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New photo book highlights humanity of Minnesota's 4-H members

R.J. Kern's book The Unchosen Ones captures Minnesota 4-H students side-by-side, taken four years apart from each other.

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Photographer R.J. Kerns in 2020 visited Minnesota 4-H members who he previously had photographed in 2016 after their animals were not chosen at winners at county fairs. Contributed by R.J. Kerns


For his latest project, Minneapolis-based photographer R.J. Kern turned his lens to Minnesota 4-H members and their animals — specifically those that did not win at their local fairs. The 136-page book, titled The Unchosen Ones, will be released Dec. 7 and is currently available for pre-order.

Kern has been featured in National Geographic, the BBC, PBS, PDN and the Royal Photographic Society Journal, and this is his third book dealing with the subject of agricultural animals. The Best of the Best examined the history of animal competitions, while The Sheep and the Goats called attention to the cultural landscapes surrounding domesticated animals.

For The Unchosen Ones, Kern's work started in 2016, when he took portraits of youth contestants at 10 different Minnesota county fairs. Each participant he shot had spent a year raising an animal that they entered into a 4-H livestock competition but didn't win an award at the fair.

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R.J. Kerns visited with 4-H members in 2016 and again in 2020 for his book The Unchosen Ones. This girl was identified in the book as "Kenzi and Hootie, 2020." Contributed by R.J. Kerns

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He said he learned a lot about the 4-H community, and how 4-H kids show "hard work and resilience" through their work.

"They're smart, they're passionate and they understand their animals and what their goals are," said Kerns of 4-H members. "I think a lot of that comes from the community around them, and that it's cool to do this."

Kerns also learned how competitive 4-H can be.

"While many of them had been practicing for months leading up to this moment, they seemed to channel their nervous energy into their stoic faces, showing confidence and poise," writes Kern in the book. "Often, the animals would cooperate with them, holding firm with a strong posture."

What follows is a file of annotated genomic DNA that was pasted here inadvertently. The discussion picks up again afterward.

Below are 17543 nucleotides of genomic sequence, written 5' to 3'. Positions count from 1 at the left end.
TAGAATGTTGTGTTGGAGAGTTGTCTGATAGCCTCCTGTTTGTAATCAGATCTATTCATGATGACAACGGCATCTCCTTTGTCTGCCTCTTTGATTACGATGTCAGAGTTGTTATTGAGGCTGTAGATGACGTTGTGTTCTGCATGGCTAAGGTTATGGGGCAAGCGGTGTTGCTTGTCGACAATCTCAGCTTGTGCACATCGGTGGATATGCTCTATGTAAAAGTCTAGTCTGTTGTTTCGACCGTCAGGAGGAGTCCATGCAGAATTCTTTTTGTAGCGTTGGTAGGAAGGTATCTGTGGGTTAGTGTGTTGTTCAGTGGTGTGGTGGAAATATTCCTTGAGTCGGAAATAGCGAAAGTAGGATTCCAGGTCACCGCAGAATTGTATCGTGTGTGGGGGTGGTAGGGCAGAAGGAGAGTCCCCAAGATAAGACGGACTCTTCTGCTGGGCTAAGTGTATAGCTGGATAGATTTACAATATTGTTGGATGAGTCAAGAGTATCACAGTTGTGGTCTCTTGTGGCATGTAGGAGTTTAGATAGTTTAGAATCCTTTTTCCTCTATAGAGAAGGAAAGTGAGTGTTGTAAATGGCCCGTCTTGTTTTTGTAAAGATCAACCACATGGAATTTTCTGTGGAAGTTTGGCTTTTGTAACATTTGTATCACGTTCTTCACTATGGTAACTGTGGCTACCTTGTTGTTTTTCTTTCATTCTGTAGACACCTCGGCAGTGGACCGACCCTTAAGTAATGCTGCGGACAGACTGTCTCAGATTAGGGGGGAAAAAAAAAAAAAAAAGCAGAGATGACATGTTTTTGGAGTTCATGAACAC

After judges decided who the winners were, Kerns would approach the kids at the back of line who were not recognized, and ask if he could take their portraits with their animals.

"I feel like the unchosen ones are all of us — at one point in life, we're unchosen for something," said Kerns. "And how we respond and build back from that experience, I feel like ultimately is what defines us."

Kerns photographed 65 4-H students that year, and in 2020, after working on other projects, he revisited the same kids.

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R.J. Kerns visited with 4-H members in 2016 and again in 2020 for his book The Unchosen Ones. This boy was identified in the book as "Dustin, 2020." Contributed by R.J. Kerns

Kerns wrote in his grant proposal for the book that he'd attend all the same county fairs in 2020, so he faced a challenge when the pandemic cancelled fairs due to the pandemic.

"So I said, well, I'll just reach out to them — and most of them were very receptive," said Kerns, who said he was able to connect with 50 kids out of the original 65.

This time around, he asked students what they carried forward from the experience of not being recognized four years earlier, as well how they thought they fit in the future of agriculture in America. He was surprised by some of the student responses. One of them had been incarcerated, and another had given birth twice. Some had gone on to pursue other activities like sports, and one had earned a 4-H grand champion ribbon.

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R.J. Kerns visited with 4-H members in 2016 and again in 2020 for his book The Unchosen Ones, including this 4-H member identified in the book as "Nick and Sheep, 2016." Contributed by R.J. Kerns
R. J. Kern

He captured all the students with a studio-style backdrop.

"I brought this studio style backdrop, which I feel like honors them in their journey," he said. "Studio lighting kind of draws on this painterly quality that I really loved, and I really wanted to capture the reality of the world that they live in, and all that hard work that's required to do what they do."

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